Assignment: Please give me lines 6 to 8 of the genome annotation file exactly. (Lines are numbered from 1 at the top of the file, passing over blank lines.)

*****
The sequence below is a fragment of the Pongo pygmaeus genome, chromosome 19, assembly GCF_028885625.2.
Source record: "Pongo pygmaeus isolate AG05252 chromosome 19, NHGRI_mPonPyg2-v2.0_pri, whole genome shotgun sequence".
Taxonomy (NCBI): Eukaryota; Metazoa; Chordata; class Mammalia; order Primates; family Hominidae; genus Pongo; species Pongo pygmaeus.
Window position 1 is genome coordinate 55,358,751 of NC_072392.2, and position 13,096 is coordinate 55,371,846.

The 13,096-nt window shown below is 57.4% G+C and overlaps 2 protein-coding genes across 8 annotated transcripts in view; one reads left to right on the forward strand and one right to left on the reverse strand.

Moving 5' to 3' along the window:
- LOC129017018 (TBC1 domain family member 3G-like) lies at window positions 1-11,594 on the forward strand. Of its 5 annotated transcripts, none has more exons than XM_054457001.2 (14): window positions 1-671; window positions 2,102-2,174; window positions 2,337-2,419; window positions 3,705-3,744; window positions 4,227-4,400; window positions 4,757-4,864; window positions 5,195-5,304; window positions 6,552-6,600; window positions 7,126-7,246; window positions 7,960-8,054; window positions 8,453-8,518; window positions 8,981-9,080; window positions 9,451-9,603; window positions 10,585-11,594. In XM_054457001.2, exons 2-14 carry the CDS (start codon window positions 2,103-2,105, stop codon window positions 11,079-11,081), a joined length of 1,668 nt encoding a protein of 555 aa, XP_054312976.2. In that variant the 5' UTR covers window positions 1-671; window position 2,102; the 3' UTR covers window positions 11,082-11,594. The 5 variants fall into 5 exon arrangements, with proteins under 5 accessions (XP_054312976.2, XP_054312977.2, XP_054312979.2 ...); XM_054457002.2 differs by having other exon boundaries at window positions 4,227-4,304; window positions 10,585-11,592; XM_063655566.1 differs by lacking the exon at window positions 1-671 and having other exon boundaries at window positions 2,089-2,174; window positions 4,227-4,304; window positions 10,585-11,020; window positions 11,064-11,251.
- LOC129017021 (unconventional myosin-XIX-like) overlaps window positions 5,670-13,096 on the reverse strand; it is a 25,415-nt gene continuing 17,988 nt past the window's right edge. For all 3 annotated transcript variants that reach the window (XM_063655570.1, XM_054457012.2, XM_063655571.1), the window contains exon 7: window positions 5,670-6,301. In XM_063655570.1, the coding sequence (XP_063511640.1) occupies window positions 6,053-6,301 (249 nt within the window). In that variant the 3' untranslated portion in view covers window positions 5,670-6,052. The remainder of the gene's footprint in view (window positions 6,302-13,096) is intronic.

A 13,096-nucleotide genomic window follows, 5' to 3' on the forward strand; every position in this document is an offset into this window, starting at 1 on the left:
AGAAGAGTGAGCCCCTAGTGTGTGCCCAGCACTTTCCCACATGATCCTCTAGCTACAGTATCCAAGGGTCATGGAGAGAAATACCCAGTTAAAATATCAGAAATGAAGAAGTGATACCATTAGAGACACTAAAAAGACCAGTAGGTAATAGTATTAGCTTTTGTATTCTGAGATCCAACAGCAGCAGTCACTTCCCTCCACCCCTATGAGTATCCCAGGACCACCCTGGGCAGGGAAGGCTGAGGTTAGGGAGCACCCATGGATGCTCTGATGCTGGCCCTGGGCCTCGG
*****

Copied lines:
Moving 5' to 3' along the window:
- LOC129017018 (TBC1 domain family member 3G-like) lies at window positions 1-11,594 on the forward strand. Of its 5 annotated transcripts, none has more exons than XM_054457001.2 (14): window positions 1-671; window positions 2,102-2,174; window positions 2,337-2,419; window positions 3,705-3,744; window positions 4,227-4,400; window positions 4,757-4,864; window positions 5,195-5,304; window positions 6,552-6,600; window positions 7,126-7,246; window positions 7,960-8,054; window positions 8,453-8,518; window positions 8,981-9,080; window positions 9,451-9,603; window positions 10,585-11,594. In XM_054457001.2, exons 2-14 carry the CDS (start codon window positions 2,103-2,105, stop codon window positions 11,079-11,081), a joined length of 1,668 nt encoding a protein of 555 aa, XP_054312976.2. In that variant the 5' UTR covers window positions 1-671; window position 2,102; the 3' UTR covers window positions 11,082-11,594. The 5 variants fall into 5 exon arrangements, with proteins under 5 accessions (XP_054312976.2, XP_054312977.2, XP_054312979.2 ...); XM_054457002.2 differs by having other exon boundaries at window positions 4,227-4,304; window positions 10,585-11,592; XM_063655566.1 differs by lacking the exon at window positions 1-671 and having other exon boundaries at window positions 2,089-2,174; window positions 4,227-4,304; window positions 10,585-11,020; window positions 11,064-11,251.
- LOC129017021 (unconventional myosin-XIX-like) overlaps window positions 5,670-13,096 on the reverse strand; it is a 25,415-nt gene continuing 17,988 nt past the window's right edge. For all 3 annotated transcript variants that reach the window (XM_063655570.1, XM_054457012.2, XM_063655571.1), the window contains exon 7: window positions 5,670-6,301. In XM_063655570.1, the coding sequence (XP_063511640.1) occupies window positions 6,053-6,301 (249 nt within the window). In that variant the 3' untranslated portion in view covers window positions 5,670-6,052. The remainder of the gene's footprint in view (window positions 6,302-13,096) is intronic.